Headquarters of AIST are located in Tsukuba and Tokyo. AIST has over 40 autonomous research units in various innovative research fields, and the units are located at nine research bases and several sites (smaller than research bases) of AIST all over Japan. About 2400 researchers (about 2100 with tenure: about 80 from abroad) and thousands of visiting scientists, post-doctoral fellows, and students from home and abroad are working at AIST. About 700 permanent administrative personnel and many temporary staff support research works of AIST.
On October 1, 2003, the Institute of Space and Astronautical Science (ISAS), the National Aerospace Laboratory of Japan (NAL) and the National Space Development Agency of Japan (NASDA) were merged into one independent administrative institution to be able to perform all their activities in the aerospace field as one organization, from basic research and development to utilization. The independent administrative institution is the Japan Aerospace Exploration Agency (JAXA.)Research and development in space and aviation areas as well as their wider applications are important means to achieve Japan’s policy targets, thus one of JAXA’s important missions is to contribute to solving various domestic and international issues.In 2013, an important year for JAXA as it celebrates its 10th anniversary, we renewed our corporate slogan, which became “Explore to Realize.” In an environment where JAXA’s role has been diversified, we chose the words “Explore,” which is the basic principle of our activities, and also“Realize” to reflect our determination to be re-born as an organization for “realization,” which is our management philosophy. JAXA will realize a safe and affluent society by utilizing space and the sky.
Mobile Robotics Lab. seeks for intelligence for robots, agents and humans, which have mobility. We set the target of this lab. as follows: “multi-agent robotics,” “design of large-scale production/transport systems”, and “mobiligence and human analysis”.
RIKEN-TRI Collaboration Center for Human-Interactive Robot Research (RTC), established on August 1, 2007 as a joint collaboration project of RIKEN and Tokai Rubber Industries, Ltd. (TRI), seeks to develop a human interactive robot that will come in direct contact with humans at care unit facilities or houses and help reducing physical burdens of care-givers/care receivers. It is based upon a robot “RI-MAN” developed for helping nurse elderly people in their daily lives by RIKEN’s Bio-Mimetic Control Research Center (BMC). BMC’s knowledge of motor systems control technology and sensing technology, combined with TRI’s new functional materials technology such as smart rubbers and the applications to soft sensors and soft actuators as well as product development know-how, brought together in cooperation under one roof, it is expected that the center will contribute to improve people’s lives with scientific technologies.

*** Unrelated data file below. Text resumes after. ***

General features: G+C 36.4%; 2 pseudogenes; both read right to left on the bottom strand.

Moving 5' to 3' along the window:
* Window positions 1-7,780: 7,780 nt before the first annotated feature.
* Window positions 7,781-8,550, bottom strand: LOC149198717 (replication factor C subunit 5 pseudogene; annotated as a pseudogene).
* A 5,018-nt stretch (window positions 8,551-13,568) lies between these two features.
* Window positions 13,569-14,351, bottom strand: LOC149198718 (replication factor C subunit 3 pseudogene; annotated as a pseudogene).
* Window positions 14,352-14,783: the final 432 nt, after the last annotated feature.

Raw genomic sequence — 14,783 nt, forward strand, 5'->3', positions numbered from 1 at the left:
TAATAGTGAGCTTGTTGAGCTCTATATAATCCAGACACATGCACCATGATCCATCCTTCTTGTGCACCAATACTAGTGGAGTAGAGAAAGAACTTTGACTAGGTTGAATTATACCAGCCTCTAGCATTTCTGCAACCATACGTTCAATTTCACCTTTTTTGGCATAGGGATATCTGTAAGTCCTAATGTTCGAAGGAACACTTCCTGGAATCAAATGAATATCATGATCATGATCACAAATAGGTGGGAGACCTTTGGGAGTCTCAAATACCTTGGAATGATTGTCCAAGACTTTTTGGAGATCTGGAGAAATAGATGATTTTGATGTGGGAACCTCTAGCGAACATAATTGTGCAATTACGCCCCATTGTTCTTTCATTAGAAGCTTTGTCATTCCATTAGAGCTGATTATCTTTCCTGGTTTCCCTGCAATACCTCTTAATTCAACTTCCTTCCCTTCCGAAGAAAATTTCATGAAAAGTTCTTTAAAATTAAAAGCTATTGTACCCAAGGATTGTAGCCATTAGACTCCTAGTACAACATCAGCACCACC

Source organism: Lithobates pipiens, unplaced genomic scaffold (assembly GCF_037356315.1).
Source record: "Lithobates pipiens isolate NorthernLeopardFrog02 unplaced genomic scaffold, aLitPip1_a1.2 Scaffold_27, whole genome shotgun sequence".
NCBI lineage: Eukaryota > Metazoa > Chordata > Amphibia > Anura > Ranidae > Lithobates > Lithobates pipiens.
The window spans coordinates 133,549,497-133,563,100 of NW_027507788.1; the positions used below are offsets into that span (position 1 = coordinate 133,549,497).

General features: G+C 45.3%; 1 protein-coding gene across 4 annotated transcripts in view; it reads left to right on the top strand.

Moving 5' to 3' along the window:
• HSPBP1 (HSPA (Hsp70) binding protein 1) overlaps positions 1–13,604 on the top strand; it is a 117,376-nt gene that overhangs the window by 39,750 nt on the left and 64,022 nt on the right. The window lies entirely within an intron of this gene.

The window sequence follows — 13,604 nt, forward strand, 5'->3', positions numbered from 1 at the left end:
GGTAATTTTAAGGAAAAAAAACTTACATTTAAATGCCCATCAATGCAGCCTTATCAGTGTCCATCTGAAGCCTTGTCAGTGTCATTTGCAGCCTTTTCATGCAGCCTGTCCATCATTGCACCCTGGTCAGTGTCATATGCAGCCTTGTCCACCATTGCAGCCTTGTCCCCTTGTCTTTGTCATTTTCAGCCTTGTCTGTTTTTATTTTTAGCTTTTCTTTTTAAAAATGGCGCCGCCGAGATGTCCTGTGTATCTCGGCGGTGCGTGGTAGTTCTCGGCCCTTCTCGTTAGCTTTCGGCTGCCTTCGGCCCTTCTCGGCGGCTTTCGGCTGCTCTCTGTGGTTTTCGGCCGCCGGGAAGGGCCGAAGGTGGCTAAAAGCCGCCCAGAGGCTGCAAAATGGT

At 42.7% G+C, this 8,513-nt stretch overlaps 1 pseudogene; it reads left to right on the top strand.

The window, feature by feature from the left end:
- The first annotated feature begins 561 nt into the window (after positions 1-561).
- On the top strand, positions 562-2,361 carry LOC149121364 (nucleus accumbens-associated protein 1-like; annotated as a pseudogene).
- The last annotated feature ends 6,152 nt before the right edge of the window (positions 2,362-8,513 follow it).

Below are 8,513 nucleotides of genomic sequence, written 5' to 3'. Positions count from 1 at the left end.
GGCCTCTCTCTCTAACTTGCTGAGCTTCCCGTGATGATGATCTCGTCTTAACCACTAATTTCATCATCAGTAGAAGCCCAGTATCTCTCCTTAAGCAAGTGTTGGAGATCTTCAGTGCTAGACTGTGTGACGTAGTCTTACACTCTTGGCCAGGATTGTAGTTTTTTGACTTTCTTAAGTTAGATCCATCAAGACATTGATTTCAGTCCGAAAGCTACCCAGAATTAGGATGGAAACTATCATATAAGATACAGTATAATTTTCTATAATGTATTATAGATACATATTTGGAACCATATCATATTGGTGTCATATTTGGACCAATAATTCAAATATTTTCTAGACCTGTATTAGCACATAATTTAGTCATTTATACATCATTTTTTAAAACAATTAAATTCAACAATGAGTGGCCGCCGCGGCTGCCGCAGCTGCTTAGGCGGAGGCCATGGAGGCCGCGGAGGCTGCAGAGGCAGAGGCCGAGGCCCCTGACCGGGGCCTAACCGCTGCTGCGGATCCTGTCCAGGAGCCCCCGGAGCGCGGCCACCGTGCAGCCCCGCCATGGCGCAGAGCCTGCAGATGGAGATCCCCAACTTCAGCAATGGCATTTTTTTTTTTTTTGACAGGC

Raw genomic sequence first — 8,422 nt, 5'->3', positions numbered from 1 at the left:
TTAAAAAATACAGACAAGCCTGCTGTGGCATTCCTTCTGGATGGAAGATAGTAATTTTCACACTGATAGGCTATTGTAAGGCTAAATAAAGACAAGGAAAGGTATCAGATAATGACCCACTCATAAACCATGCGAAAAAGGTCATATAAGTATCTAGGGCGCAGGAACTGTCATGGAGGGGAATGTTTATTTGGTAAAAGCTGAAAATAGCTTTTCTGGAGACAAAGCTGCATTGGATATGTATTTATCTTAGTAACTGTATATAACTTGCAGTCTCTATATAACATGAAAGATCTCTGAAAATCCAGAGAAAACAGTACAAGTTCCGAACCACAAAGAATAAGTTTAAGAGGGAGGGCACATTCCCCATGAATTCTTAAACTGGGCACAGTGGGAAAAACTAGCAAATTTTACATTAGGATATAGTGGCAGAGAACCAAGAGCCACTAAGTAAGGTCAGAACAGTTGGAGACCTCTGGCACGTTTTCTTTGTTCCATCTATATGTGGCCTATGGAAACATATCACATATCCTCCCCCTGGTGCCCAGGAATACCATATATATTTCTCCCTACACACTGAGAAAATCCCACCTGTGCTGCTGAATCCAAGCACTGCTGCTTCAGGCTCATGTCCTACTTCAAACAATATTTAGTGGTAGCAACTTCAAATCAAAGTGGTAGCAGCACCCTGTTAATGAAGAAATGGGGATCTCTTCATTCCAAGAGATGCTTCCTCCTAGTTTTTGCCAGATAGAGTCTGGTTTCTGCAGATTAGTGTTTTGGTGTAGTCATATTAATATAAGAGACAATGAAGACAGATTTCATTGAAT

The BioRobotics Institute is an integrated system aimed at innovative research, education and technological transfer, and it intends to create new companies in high technology sectors (biomedical engineering, microengineering, robotics, (mechatronics), through young, qualified and creative human resources trained in its research laboratories.The Director of the BioRobotics Institute is Paolo Dario and it is composed of about 150 persons (more than 90 are PhD students). The average age is 31.5 years. The foreign students are 10%. The women are 31%.
The Institute of Biorobotics explores the possibility to reach an inexhaustible springboard for the creation of applications that are useful for man. This is achieved through engineering, mechatronics and robotics as well as advanced smart systems inspired by the living world. The Institute of Biorobotics is focused on interdisciplinarity by exploiting knowledge and technologies from various fields of engineering (mechanical, electronic, computer science, chemistry, materials, energy), and also transdisciplinarity, thanks to strong interactions with natural and social sciences.